Top Tenner: Official blunders
After Andre Marriner dismissed Kieran Gibbs instead of Alex Oxlade-Chamberlain last weekend, ESPNFC picks out 10 of the best/worst (depending on your point of view) refereeing blunders from down the years. NB -- this does not included anything that occurred at a World Cup, as we have a World Cup Top Tenner for that ... 10. The worst/best dive ever, 2008 A staple in the canon of referee blunders is not spotting a clear dive. From Jurgen Klinsmann at the 1990 World Cup to Robert Pires against Portsmouth in 2003 to the long list of good honest Englishmen who were dropped by fresh air over the years, officials are frequently duped by falling players. However, this is arguably the daddy of them all, from a 2008 game in Colombia between Atletico Junior and America, and the man in question is Emerson Acuna, who flung himself to the ground with a clear 3 yards between him and his nearest adversary. This space notwithstanding, the referee pointed to the spot; a penalty that Atletico converted. He was probably offside when he got the ball as well. So strong work all round. 9. The ballboy nips in, 2006 Santacruzense versus Atletico Sorocaba is not, in truth, a fixture that appears on lists of games you must see before you die. However, it at least deserves a better standard of refereeing than this. Santacruzense were 1-0 down and looking for an equaliser, but an attack down the right came to nothing when a shot went wide of the near post. Their players began trudging back to their positions, but an enterprising ballboy chose to have some fun, sneaking out from behind the goal and putting a ball over the line. Whether he genuinely intended to dupe the referee is unclear, but whatever he meant, it worked, as Silvia Regina de Oliveira awarded a goal, having consulted her linesman, to the incredulity of just about everyone present. "I should have trusted my own vision," said Oliveira afterwards. Well, quite. 8. Felix Brych doesn't see the hole, 2013 A recent one, from earlier this season as Bayer Leverkusen faced Hoffenheim in the Bundesliga. Stefan Kiessling went up for a corner at the near post, directed his header just wide, but the ball managed to find a hole in the outside of the net and ended up inside it. Kiessling cast his eyes to the sky in frustration, which quickly turned into bewildered joy when it became clear that referee Felix Brych had given the goal. Hoffenheim demanded a replay after they lost 2-1, but they had no luck, with Brych seemingly unrepentant. "I checked with Kiessling,” he said. “But no one, not even him, said that it wasn't a goal. The ball was in the net and for everyone on the pitch it was a legitimate goal."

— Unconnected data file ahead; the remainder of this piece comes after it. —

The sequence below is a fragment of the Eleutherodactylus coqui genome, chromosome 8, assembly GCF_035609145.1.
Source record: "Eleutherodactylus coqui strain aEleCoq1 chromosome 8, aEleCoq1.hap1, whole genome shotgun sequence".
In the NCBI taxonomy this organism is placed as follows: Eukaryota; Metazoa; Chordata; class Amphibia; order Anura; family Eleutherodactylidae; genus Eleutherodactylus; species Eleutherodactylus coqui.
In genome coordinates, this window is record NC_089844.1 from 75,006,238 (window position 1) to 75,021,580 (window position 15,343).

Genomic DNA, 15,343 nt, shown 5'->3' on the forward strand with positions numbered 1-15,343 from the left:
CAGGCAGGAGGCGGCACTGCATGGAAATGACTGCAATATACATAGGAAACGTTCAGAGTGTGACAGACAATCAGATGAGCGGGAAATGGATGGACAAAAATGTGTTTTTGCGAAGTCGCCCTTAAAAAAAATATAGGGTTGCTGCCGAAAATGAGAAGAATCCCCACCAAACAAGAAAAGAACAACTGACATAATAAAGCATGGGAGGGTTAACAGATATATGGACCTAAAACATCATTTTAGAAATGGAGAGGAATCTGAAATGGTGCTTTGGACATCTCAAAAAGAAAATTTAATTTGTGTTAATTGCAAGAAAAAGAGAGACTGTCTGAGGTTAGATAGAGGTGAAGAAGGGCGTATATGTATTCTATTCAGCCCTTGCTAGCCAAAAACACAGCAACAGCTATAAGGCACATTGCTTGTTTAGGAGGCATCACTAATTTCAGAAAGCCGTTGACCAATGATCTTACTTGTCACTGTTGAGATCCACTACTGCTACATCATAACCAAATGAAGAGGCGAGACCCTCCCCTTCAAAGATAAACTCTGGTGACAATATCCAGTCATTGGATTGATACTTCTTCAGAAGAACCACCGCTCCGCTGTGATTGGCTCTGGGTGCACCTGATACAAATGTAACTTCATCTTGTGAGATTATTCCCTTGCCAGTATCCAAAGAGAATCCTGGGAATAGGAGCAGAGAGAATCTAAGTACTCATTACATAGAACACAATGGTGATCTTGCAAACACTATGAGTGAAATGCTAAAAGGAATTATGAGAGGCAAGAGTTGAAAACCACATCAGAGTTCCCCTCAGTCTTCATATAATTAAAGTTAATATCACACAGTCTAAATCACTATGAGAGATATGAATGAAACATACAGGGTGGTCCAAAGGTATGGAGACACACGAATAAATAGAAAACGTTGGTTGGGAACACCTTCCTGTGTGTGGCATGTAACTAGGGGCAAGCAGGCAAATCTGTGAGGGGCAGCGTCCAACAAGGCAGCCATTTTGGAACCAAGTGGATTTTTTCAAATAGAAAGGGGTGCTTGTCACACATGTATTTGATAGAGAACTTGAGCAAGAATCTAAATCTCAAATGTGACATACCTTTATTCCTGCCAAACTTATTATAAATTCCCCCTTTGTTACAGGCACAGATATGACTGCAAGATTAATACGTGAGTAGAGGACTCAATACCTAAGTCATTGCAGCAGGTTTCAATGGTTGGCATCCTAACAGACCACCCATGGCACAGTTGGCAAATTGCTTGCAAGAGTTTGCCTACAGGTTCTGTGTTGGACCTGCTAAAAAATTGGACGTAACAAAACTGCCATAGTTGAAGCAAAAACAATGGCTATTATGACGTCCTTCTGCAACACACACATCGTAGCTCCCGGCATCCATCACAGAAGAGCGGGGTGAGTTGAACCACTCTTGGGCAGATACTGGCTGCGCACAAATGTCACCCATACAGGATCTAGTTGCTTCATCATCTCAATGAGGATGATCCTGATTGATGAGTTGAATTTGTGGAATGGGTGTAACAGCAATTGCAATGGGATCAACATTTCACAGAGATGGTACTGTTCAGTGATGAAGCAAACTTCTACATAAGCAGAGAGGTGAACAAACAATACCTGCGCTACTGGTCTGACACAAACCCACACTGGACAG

7. The replay, 1994 The reason Hoffenheim were relatively confident of getting the replay they asked for is because they had precedent on their side. In 1994, Bayern Munich were, of course, trying for a Bundesliga title and Nurnberg were, of course, trying to avoid relegation. In the middle of a goalmouth scramble, Bayern's Thomas Helmer tried a backheel that went wide, but not according to linesman Jars Joblonski, who ruled that it had gone in. Bayern won the game 2-1, but the German FA decided this simply would not do and ordered a replay. Good news for Nurnberg, right? Wrong. They lost the replay 5-0, and were eventually relegated on goal difference. 6. Freddie Sears goal not spotted, 2009 Anything that annoys Neil Warnock might be viewed by many as a good thing, but he was particularly annoyed after Freddie Sears was denied a goal by referee Rob Shoebridge, who failed to spot that the Crystal Palace striker had hooked a shot into the corner of Bristol City's goal, only for it to bounce out again. "We can put a man on the moon, time serves of 100 miles per hour at Wimbledon, yet we cannot place a couple of sensors in a net to show when a goal has been scored,” said Warnock. "I thought Gary Johnson and his players could have shown more sportsmanship because they knew it was a goal, like everyone else. But I'm 60 years old and maybe I expect too much.” To stick the boot in further, Nicky Maynard scored in the 89th minute for City to give them a 1-0 win. 5. Watford's ghost goal, 2008 Spotting whether the ball has passed between the posts (not over the line -- between the posts) should theoretically be one of the easier jobs for a referee, but at the other end of that scale to the Sears debacle was Stuart Attwell, the young referee who, along with linesman Nigel Bannister, simply invented a Reading goal during their trip to Watford in 2008. Stephen Hunt whipped over a corner that his brother Noel and Watford's John Eustace challenged for, and the ball went over the line -- about five yards wide of the goal. That minor detail didn't deter Bannister, who flagged for the goal, and for reasons that defy understanding Attwell acquiesced. “It's like a UFO landing, a mistake like that,” said Watford boss Aidy Boothroyd. 4. Victor Ikpeba's penalty, 2000 Most of the blunders on this list have been costly in their own way, but none have cost a team in quite the way that this cost Nigeria in the 2000 African Cup of Nations final. Nigeria had come back from 2-0 down against Cameroon to take the final into extra time, and then a penalty shootout. Both teams scored their first two, but Kanu missed Nigeria's third, giving Cameroon a 3-2 lead when Victor Ikpeba stepped up. His kick smacked the crossbar, bounced around a foot over the line and out, but referee Mourad Daami didn't give the goal. This proved crucial as Marc-Vivien Foe hit the next kick wide, but because of Nigeria's two misses Rigobert Song won it for Cameroon with their fifth penalty. "It's part of football," said Ikpeba at the 2002 tournament in Mali. "It was human error, and I think being here may not be quite revenge, but we are here to prove something." Incidentally, Daami took charge of the 2006 final as well. Ikpeba's thoughts on that are sadly unrecorded. 3. Thierry Henry's handball, 2009 While some refereeing decisions are obviously dreadful and heinous miscarriages of justice, had Martin Hansson spotted Thierry Henry's handball in the 2010 World Cup playoff, then we might have been denied the hugely entertaining shambles that was the French squad at the finals in South Africa. "FIFA will probably be happy," said Ireland defender Richard Dunne. "Yet again the big decisions have gone for the bigger team.” One doesn't imagine Dunne's mood was helped by Henry actually admitting the indiscretion straight after the game, sitting with the defender on the pitch, guilt etched across his face. “Sebastien Squillaci went to jump for the ball with two Irish players and I'm behind him,” said Henry. “The next thing I know the ball hit my hand, my arm even. It was right in front of me, I played it. The ref allowed it and that's a question you should ask him." 2. Pedro Mendes' goal that never was, 2005 On Jan. 4 every year, Roy Carroll must send Rob Lewis a lovely bottle of wine with a note. It only needs to say “Thanks, again. R x.” Because if it wasn't for Lewis, linesman that day at Old Trafford, we would probably still be talking about Carroll's calamitous error, as he shovelled Pedro Mendes' hoof from near the halfway line in the latter stages of Tottenham's game against Manchester United, over his own shoulder and beyond the line. “There was nothing I could have done differently apart from run faster than Linford Christie," said Lewis after the game, claiming he was too far away to see the "goal." Of course that excuse doesn't really wash when it was so blatantly obvious to anyone watching, Olympic gold medallist or not, that it was a goal. 1. Ben Thatcher gets away with assault, 2006 Mendes must break out in a cold sweat every time he goes to Manchester. A year after the Carroll calamity, the Portuguese was playing for Portsmouth at Manchester City, and was quietly ushering the ball out of play on his right flank. Presumably, things then start to get a bit hazy for the midfielder, because City left-back Ben Thatcher arrived like a train to deliver a horrendous forearm smash to Mendes' face. Referee Dermot Gallagher somehow only deemed this worthy of a yellow card, despite Mendes being knocked unconscious. The player later said he could remember nothing of the incident and described it as the worst moment of his career. So bad was it that the FA, usually a stubborn old bunch when it comes to these things, made an exception to their usual rule of not revisiting an incident "dealt with" on the field, banning Thatcher for eight games with a further 15 suspended.